Integration testing Spring

Spring projects are well suited for running your acceptance tests against different layers of your application. With Serenity you can ensure correct behavior using a browser, the REST API or work with the service layer of you application directly. Occasionally it can also be useful to access the service layers directly in your browser based ent-to-end tests. For example, you may have a scenario where a user action must, as a side effect, record an audit log in a table in the database. To keep your test focused and simple, you may want to call the service layer directly to check the audit logs, rather than using the browser to log in as an administrator and navigate to the audit logs screen.

Integration tests must use the SerenityRunner. To be able to inject (e.g. @Autowired) dependencies and use the usual annotations (like @DirtiesContext), you just need to include the Serenity SpringIntegrationMethodRule in your test class.

@RunWith(SerenityRunner.class)
@SpringBootTest
public class WhenInjectingSpringDependencies {

    @Managed
    WebDriver driver;

    @ManagedPages(defaultUrl = "http://www.google.com")
    public Pages pages;

    @Rule
    public SpringIntegrationMethodRule springIntegrationMethodRule =
      new SpringIntegrationMethodRule();

    @Autowired
    public GizmoService gizmoService;

    @Test
    public void shouldInstanciateGizmoService() {
        assertThat(gizmoService, is(not(nullValue())));
    }

    @Test
    public void shouldInstanciateNestedServices() {
        assertThat(gizmoService.getWidgetService(), is(not(nullValue())));
    }
}

In Spring Boot <1.3

use the @ContextConfiguration annotation to define the configuration file or files to use. The you can inject dependencies as you would with an ordinary Spring integration test, using the usual Spring annotations such as @Autowired or @Resource. For example, suppose we are using the following Spring configuration file, called ‘config.xml’:

<beans>
    <bean id="widgetService" class="net.serenity.junit.spring.WidgetService">
        <property name="name"><value>Widgets</value></property>
        <property name="quota"><value>1</value></property>
    </bean>
    <bean id="gizmoService" class="net.serenity.junit.spring.GizmoService">
        <property name="name"><value>Gizmos</value></property>
        <property name="widgetService"><ref bean="widgetService" /></property>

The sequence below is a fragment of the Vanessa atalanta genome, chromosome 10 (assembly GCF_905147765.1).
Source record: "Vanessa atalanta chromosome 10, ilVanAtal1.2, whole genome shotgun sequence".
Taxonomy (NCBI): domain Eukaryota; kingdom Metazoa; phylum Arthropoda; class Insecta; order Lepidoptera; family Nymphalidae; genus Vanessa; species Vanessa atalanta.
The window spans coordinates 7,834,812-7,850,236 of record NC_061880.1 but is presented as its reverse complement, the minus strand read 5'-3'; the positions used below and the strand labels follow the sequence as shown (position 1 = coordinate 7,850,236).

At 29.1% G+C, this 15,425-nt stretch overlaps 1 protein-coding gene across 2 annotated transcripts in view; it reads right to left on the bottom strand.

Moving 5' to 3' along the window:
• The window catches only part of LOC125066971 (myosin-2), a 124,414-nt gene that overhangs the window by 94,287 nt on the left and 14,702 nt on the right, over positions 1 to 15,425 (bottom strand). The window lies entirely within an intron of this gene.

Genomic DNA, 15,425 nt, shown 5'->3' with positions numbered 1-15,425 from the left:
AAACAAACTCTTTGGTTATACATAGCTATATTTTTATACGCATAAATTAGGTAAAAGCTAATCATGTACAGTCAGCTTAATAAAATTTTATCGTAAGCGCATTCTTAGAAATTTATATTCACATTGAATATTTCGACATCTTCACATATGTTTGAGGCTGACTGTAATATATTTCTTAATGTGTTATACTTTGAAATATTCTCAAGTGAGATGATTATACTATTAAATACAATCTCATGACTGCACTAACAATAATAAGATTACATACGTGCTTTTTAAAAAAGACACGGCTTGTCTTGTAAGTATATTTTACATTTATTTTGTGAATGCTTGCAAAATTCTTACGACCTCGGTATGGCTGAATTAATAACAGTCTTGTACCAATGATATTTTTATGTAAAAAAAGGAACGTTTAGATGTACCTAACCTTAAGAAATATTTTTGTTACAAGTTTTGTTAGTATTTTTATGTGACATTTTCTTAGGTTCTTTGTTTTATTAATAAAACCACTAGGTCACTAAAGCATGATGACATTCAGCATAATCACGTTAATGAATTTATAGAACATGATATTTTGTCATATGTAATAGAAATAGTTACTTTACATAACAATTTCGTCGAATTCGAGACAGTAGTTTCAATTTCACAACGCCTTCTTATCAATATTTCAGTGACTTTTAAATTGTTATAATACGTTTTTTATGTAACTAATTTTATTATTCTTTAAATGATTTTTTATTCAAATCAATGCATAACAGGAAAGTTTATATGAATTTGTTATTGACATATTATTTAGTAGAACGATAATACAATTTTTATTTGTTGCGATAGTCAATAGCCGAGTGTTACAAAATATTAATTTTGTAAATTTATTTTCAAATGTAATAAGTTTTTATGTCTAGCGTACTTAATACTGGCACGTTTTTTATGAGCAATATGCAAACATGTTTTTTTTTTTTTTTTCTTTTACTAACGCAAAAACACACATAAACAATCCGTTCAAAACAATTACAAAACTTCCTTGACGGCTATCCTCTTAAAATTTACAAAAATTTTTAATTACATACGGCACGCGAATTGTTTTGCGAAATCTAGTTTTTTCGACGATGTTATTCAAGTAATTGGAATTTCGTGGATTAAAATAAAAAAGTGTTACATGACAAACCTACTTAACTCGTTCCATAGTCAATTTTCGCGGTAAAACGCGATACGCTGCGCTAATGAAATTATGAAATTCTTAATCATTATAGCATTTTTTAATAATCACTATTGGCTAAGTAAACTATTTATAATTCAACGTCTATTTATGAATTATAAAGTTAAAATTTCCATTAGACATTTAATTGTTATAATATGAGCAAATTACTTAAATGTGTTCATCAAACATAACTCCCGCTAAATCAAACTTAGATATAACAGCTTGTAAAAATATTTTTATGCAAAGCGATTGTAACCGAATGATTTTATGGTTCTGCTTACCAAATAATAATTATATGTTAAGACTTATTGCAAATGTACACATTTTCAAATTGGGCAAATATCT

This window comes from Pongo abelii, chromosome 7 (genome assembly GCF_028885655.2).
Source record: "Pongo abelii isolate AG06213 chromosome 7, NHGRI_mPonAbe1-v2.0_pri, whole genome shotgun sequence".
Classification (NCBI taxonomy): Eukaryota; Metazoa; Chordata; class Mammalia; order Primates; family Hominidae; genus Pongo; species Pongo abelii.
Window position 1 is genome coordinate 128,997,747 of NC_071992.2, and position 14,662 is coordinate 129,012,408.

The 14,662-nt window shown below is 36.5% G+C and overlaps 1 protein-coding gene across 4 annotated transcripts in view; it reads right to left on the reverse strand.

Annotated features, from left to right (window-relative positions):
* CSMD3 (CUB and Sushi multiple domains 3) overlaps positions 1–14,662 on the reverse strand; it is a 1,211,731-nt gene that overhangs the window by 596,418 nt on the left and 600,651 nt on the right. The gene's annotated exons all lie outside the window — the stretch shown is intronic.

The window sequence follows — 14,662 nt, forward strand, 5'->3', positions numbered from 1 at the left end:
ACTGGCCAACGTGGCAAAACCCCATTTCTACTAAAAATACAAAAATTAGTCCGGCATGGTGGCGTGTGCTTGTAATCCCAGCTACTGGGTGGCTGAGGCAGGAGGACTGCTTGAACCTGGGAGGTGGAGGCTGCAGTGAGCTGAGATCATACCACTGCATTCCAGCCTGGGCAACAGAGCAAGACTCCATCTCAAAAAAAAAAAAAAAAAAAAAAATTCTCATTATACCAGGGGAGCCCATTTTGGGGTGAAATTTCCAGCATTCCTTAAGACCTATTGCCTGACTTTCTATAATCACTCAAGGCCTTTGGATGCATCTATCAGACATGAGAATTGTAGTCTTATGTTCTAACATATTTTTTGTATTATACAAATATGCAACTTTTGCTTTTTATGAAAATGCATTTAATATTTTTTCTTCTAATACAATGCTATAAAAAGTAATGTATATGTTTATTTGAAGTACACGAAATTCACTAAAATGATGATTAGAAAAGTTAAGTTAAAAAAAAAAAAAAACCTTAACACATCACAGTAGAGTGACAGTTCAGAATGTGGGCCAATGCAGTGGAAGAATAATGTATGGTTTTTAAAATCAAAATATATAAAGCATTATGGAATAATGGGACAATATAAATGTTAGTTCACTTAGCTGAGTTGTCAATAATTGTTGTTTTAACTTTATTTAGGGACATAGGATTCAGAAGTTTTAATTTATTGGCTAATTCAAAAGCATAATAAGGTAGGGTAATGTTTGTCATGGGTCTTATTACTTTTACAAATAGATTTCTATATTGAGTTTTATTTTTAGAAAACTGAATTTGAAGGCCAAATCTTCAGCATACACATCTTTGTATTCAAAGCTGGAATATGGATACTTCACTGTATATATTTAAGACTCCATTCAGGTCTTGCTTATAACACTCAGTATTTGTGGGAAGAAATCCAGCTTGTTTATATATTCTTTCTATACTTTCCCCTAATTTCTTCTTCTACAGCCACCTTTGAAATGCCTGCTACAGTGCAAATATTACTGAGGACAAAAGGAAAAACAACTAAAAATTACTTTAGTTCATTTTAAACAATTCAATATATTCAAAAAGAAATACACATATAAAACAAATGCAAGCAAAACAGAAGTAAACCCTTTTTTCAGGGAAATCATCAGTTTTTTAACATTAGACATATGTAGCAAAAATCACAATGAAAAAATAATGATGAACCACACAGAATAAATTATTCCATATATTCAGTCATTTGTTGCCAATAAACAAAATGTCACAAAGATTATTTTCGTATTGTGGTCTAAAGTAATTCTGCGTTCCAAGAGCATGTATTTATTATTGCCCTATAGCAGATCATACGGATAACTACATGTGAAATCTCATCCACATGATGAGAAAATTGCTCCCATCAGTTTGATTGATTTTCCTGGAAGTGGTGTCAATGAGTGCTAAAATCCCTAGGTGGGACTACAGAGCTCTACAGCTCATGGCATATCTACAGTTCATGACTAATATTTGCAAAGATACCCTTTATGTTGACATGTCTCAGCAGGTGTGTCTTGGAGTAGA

</bean>
</beans>

We can use this configuration file to inject dependencies as shown here:

@RunWith(SerenityRunner.class)
@ContextConfiguration(locations = "/config.xml")
public class WhenInjectingSpringDependencies {

    @Managed
    WebDriver driver;

    @ManagedPages(defaultUrl = "http://www.google.com")
    public Pages pages;

    @Rule
    public SpringIntegrationMethodRule springIntegrationMethodRule = new SpringIntegrationMethodRule();

    @Autowired
    public GizmoService gizmoService;

    @Test
    public void shouldInstanciateGizmoService() {
        assertThat(gizmoService, is(not(nullValue())));
    }

    @Test
    public void shouldInstanciateNestedServices() {
        assertThat(gizmoService.getWidgetService(), is(not(nullValue())));
    }
}

Other context-related annotations such as @DirtiesContext will also work as they would in a traditional Spring Integration test. Spring will create a new ApplicationContext for each test, but it will use a single ApplicationContext for all of the methods in your test. If one of your tests modifies an object in the ApplicationContext, you may want to tell Spring so that it can reset the context for the next test. You do this using the @DirtiesContext annotation. In the following test case, for example, the tests will fail without the @DirtiesContext annotation:

@RunWith(SerenityRunner.class)
@ContextConfiguration(locations = "/spring/config.xml")
public class WhenWorkingWithDirtyContexts {

    @Managed
    WebDriver driver;

    @ManagedPages(defaultUrl = "http://www.google.com")
    public Pages pages;

    @Rule
    public SpringIntegration springIntegration = new SpringIntegration();

    @Autowired
    public GizmoService gizmoService;

    @Test
    @DirtiesContext
    public void shouldNotBeAffectedByTheOtherTest() {
        assertThat(gizmoService.getName(), is("Gizmos"));
        gizmoService.setName("New Gizmos");
    }

    @Test
    @DirtiesContext
    public void shouldNotBeAffectedByTheOtherTestEither() {
        assertThat(gizmoService.getName(), is("Gizmos"));
        gizmoService.setName("New Gizmos");
    }

}

You can also inject Spring dependencies directly into your Step libraries, for JUnit, Cucumber and JBehave, as shown in this example:

@ContextConfiguration(locations = "/spring/config.xml")
public class NestedSpringEnabledSteps {

    @Autowired
    public WidgetService widgetService;

    private String widgetName;

    @Steps
    private NestedSteps nestedSteps;

    @Given("I hava a nested autowired Spring bean")
    public void givenIHavaAnAutowiredSpringBean() {
        assertThat(nestedSteps.widgetService, notNullValue());
    }

    @When("I use the nested bean")
    public void whenIUseTheBean() {
        widgetName = nestedSteps.widgetService.getName();
    }

    @Then("the nested bean should be instanciated")
    public void thenItShouldBeInstanciated() {
        assertThat(widgetName, is("Widgets"));
    }

}